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5e85197bb741e166dac76de5_Ropata Health Centre-2

Hutt Valley Health Hub

Construction StatusComplete
Structural Engineers CGW Engineers
Designer/DeveloperMedispace NZ


The healthcare building was specified IL4 (Importance Level 4) from the outset. Directly beside the hospital, the hub houses integrated medical care for the community. This IL4 specification mandated high seismic resilience.


With Tectonus devices, the building would be considered one of the most resilient in the seismic-prone area. Designed to be fully operational following a major seismic event, it became home to a suite of specialist community and medical care providers.


The purpose-built community facility was designed to a high level of seismic resilience (greater than 100% of current building code). The building was acquired by Vital Healthcare Property who operate a portfolio of healthcare facilities.

Earthquake-resilient community healthcare

Hutt Valley Health Hub is a new purpose-built community healthcare facility built to a high level of seismic resilience (greater than 100% of current code).

It is co-located with Boulcott Private Hospital and Hutt Public Hospital near Wellington, New Zealand.

Current tenants include a large GP practice, pharmacy, specialist consulting suites and a DHB operated outpatient dialysis clinic.

Seismic and structural design

The seismic design procedure chosen for the lateral system of the building was a mix of the Equivalent Static Method (ESM) and Nonlinear Static Pushover Analysis (NLSPA).

The first mode dominant nature of the building and the regular layout of the lateral structural system made NLSPA the logical choice for verifying the building’s seismic performance. The building owner was particularly concerned about damage to drift sensitive components within the building, so target drift levels for the SLS1, SLS2, ULS, and MCE limit states were discussed and set early in the design process.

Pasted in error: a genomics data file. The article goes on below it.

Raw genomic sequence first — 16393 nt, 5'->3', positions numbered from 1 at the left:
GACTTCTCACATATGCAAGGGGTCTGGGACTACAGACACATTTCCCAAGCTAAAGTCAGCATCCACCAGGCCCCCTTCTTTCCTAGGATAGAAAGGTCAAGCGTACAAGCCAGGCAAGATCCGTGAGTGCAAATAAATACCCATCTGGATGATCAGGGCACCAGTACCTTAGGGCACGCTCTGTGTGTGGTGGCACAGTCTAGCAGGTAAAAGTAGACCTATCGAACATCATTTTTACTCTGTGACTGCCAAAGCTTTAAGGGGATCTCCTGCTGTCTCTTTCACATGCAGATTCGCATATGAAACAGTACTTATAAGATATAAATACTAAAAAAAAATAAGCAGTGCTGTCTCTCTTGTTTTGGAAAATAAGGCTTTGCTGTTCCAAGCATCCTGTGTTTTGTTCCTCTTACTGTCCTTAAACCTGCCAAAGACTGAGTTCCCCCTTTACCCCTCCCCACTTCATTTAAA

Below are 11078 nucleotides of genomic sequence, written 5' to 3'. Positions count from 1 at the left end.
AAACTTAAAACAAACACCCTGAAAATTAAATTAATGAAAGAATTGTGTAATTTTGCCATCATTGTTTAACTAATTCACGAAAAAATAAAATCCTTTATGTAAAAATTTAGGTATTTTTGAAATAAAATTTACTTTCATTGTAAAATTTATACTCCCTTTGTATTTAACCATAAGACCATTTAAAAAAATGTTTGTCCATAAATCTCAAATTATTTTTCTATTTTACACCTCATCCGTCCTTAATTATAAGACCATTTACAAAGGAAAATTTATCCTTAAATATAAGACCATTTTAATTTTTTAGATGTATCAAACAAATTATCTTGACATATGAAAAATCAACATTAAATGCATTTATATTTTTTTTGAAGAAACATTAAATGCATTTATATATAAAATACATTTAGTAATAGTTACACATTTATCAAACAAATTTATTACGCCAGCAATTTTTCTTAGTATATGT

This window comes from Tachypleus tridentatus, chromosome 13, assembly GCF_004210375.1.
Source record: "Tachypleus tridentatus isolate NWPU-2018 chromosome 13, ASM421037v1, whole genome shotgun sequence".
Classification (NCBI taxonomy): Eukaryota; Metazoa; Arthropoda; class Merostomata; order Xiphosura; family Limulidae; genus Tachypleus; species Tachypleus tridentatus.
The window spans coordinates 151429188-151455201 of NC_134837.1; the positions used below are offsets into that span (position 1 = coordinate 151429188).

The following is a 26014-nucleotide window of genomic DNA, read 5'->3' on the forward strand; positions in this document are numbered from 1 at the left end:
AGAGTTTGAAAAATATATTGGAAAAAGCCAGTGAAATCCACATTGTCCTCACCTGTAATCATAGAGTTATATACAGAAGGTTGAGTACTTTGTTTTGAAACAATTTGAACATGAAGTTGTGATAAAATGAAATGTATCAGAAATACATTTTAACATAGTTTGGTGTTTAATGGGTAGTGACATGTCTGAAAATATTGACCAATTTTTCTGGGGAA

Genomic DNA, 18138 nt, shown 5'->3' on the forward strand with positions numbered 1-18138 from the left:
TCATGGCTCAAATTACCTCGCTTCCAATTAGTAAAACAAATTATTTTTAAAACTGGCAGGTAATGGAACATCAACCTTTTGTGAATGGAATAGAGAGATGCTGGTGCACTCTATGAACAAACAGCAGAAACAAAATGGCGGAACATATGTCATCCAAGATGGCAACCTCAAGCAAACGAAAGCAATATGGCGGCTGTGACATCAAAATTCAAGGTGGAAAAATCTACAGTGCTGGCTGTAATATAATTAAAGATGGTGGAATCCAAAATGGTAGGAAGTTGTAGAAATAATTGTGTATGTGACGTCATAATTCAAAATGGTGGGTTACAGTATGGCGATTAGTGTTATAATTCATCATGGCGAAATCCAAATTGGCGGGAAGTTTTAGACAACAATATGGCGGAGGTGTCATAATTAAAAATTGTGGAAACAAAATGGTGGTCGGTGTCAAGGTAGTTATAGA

Preliminary sizing of the lateral system and the Tectonus devices was completed by utilizing a mix of hand calculations, linear-elastic models of the buildings, and the Equivalent Static Method. Equivalent static forces we derived for ductility of 2.0, conservatively chosen (with guidance from Tectonus) to represent realistically achievable levels of damping due to the flag-shaped hysteretic behavior of the Tectonus devices.

On completion of the preliminary design, required force-deformation data was given to Tectonus to design their devices. After finalising their design, the hysteretic data for each device was provided, meaning the devices could easily be added to the structural model of the building, allowing the creation of a non-linear structural model. Once the non-linear structural model had been developed, multiple NLSPA cases were run. Resulting pushover curves were exported and combined with Horizontal Acceleration Displacement Response Spectra (ADRS) derived from NZS 1170,5:2004 (New Zealand Standards, 2004). The resulting charts were used to verify the seismic performance of the building. ADRS curves were developed for the SLS1, SLS2, ULS, and MCE limit states, allowing simple performance checks by comparing actual and target drifts. To produce the ADRS plots and overlay the pushover curves, guidance was taken from The Seismic Assessment of Existing Buildings, Sections C2 and C3 (2017). Once the seismic performance of the building and the Tectonus devices had been verified, capacity design principles were applied to design the remainder of the lateral system by considering the overstrength behaviour of the devices.

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